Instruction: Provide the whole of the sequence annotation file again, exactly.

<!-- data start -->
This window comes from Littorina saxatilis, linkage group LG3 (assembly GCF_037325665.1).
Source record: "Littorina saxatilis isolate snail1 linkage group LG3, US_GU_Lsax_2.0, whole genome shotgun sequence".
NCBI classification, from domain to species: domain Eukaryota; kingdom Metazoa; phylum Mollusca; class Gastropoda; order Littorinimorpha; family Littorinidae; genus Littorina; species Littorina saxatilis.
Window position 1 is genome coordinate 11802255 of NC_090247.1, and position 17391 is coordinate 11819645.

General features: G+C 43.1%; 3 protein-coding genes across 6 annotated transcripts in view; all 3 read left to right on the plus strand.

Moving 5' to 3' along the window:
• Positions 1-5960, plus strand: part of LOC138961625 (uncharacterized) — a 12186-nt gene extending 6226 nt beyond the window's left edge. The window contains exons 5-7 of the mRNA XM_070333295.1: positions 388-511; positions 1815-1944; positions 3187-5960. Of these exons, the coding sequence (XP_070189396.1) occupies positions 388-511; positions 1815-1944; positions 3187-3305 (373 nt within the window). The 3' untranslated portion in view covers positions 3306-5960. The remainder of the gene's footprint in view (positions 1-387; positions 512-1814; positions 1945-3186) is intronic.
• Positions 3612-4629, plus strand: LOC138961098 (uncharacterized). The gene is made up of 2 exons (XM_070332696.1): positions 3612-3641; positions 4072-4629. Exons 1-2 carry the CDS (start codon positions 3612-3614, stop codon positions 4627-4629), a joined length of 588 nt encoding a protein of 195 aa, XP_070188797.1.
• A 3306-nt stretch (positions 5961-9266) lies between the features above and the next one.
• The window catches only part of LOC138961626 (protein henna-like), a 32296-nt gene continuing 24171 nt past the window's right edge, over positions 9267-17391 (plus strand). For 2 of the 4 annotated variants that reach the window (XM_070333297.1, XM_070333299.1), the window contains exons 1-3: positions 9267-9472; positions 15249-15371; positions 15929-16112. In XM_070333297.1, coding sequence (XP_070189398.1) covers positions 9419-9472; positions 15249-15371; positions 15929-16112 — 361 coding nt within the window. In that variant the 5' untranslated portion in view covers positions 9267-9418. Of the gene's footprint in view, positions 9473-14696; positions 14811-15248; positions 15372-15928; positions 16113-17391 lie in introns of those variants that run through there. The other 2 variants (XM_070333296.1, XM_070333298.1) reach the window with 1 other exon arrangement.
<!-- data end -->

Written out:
This window comes from Littorina saxatilis, linkage group LG3 (assembly GCF_037325665.1).
Source record: "Littorina saxatilis isolate snail1 linkage group LG3, US_GU_Lsax_2.0, whole genome shotgun sequence".
NCBI classification, from domain to species: domain Eukaryota; kingdom Metazoa; phylum Mollusca; class Gastropoda; order Littorinimorpha; family Littorinidae; genus Littorina; species Littorina saxatilis.
Window position 1 is genome coordinate 11802255 of NC_090247.1, and position 17391 is coordinate 11819645.

General features: G+C 43.1%; 3 protein-coding genes across 6 annotated transcripts in view; all 3 read left to right on the plus strand.

Moving 5' to 3' along the window:
• Positions 1-5960, plus strand: part of LOC138961625 (uncharacterized) — a 12186-nt gene extending 6226 nt beyond the window's left edge. The window contains exons 5-7 of the mRNA XM_070333295.1: positions 388-511; positions 1815-1944; positions 3187-5960. Of these exons, the coding sequence (XP_070189396.1) occupies positions 388-511; positions 1815-1944; positions 3187-3305 (373 nt within the window). The 3' untranslated portion in view covers positions 3306-5960. The remainder of the gene's footprint in view (positions 1-387; positions 512-1814; positions 1945-3186) is intronic.
• Positions 3612-4629, plus strand: LOC138961098 (uncharacterized). The gene is made up of 2 exons (XM_070332696.1): positions 3612-3641; positions 4072-4629. Exons 1-2 carry the CDS (start codon positions 3612-3614, stop codon positions 4627-4629), a joined length of 588 nt encoding a protein of 195 aa, XP_070188797.1.
• A 3306-nt stretch (positions 5961-9266) lies between the features above and the next one.
• The window catches only part of LOC138961626 (protein henna-like), a 32296-nt gene continuing 24171 nt past the window's right edge, over positions 9267-17391 (plus strand). For 2 of the 4 annotated variants that reach the window (XM_070333297.1, XM_070333299.1), the window contains exons 1-3: positions 9267-9472; positions 15249-15371; positions 15929-16112. In XM_070333297.1, coding sequence (XP_070189398.1) covers positions 9419-9472; positions 15249-15371; positions 15929-16112 — 361 coding nt within the window. In that variant the 5' untranslated portion in view covers positions 9267-9418. Of the gene's footprint in view, positions 9473-14696; positions 14811-15248; positions 15372-15928; positions 16113-17391 lie in introns of those variants that run through there. The other 2 variants (XM_070333296.1, XM_070333298.1) reach the window with 1 other exon arrangement.